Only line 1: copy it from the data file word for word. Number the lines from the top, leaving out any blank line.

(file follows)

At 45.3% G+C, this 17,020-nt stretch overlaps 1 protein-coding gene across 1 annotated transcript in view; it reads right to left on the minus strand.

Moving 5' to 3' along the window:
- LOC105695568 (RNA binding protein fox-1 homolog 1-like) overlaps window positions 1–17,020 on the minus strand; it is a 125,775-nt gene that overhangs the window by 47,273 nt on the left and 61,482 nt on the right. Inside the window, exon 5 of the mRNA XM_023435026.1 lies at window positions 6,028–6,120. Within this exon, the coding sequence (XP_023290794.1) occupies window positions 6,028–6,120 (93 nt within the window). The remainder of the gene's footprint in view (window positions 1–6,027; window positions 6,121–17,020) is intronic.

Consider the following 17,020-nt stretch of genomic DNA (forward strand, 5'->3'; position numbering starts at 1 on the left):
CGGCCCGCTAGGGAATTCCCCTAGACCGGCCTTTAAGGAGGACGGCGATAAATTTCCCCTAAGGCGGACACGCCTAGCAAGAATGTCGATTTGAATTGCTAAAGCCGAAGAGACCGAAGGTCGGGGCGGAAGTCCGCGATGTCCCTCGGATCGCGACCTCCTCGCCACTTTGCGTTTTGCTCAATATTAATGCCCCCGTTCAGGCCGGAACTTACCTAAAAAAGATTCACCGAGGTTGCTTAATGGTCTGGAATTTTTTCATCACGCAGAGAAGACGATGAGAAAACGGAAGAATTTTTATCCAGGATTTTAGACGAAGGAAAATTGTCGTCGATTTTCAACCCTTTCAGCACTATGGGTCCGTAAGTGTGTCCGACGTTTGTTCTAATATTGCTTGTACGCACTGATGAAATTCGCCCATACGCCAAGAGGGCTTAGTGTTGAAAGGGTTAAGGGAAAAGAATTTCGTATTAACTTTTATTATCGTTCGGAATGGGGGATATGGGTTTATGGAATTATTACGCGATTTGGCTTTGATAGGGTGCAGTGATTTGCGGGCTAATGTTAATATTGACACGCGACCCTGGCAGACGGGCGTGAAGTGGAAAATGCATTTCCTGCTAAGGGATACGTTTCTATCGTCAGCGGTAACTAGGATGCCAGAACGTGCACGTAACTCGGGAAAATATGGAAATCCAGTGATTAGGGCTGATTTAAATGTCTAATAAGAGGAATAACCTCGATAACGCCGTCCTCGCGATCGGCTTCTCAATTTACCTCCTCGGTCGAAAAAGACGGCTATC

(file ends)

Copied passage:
At 45.3% G+C, this 17,020-nt stretch overlaps 1 protein-coding gene across 1 annotated transcript in view; it reads right to left on the minus strand.